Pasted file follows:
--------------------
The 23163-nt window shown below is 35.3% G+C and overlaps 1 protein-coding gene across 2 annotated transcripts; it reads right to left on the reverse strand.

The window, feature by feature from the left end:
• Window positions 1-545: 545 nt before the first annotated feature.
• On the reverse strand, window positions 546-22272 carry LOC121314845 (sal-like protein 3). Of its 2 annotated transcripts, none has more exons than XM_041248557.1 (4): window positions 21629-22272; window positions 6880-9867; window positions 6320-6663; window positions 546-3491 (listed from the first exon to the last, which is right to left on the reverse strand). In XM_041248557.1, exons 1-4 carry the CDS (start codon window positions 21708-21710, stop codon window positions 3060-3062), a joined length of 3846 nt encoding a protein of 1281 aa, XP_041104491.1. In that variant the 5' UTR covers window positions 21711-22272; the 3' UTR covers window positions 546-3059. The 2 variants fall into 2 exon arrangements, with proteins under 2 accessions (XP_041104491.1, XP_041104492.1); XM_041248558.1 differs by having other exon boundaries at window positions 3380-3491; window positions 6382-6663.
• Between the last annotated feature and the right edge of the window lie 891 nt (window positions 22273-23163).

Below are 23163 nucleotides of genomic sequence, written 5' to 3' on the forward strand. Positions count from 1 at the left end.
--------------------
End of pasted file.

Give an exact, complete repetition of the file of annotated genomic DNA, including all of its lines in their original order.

The 23163-nt window shown below is 35.3% G+C and overlaps 1 protein-coding gene across 2 annotated transcripts; it reads right to left on the reverse strand.

The window, feature by feature from the left end:
• Window positions 1-545: 545 nt before the first annotated feature.
• On the reverse strand, window positions 546-22272 carry LOC121314845 (sal-like protein 3). Of its 2 annotated transcripts, none has more exons than XM_041248557.1 (4): window positions 21629-22272; window positions 6880-9867; window positions 6320-6663; window positions 546-3491 (listed from the first exon to the last, which is right to left on the reverse strand). In XM_041248557.1, exons 1-4 carry the CDS (start codon window positions 21708-21710, stop codon window positions 3060-3062), a joined length of 3846 nt encoding a protein of 1281 aa, XP_041104491.1. In that variant the 5' UTR covers window positions 21711-22272; the 3' UTR covers window positions 546-3059. The 2 variants fall into 2 exon arrangements, with proteins under 2 accessions (XP_041104491.1, XP_041104492.1); XM_041248558.1 differs by having other exon boundaries at window positions 3380-3491; window positions 6382-6663.
• Between the last annotated feature and the right edge of the window lie 891 nt (window positions 22273-23163).

Below are 23163 nucleotides of genomic sequence, written 5' to 3' on the forward strand. Positions count from 1 at the left end.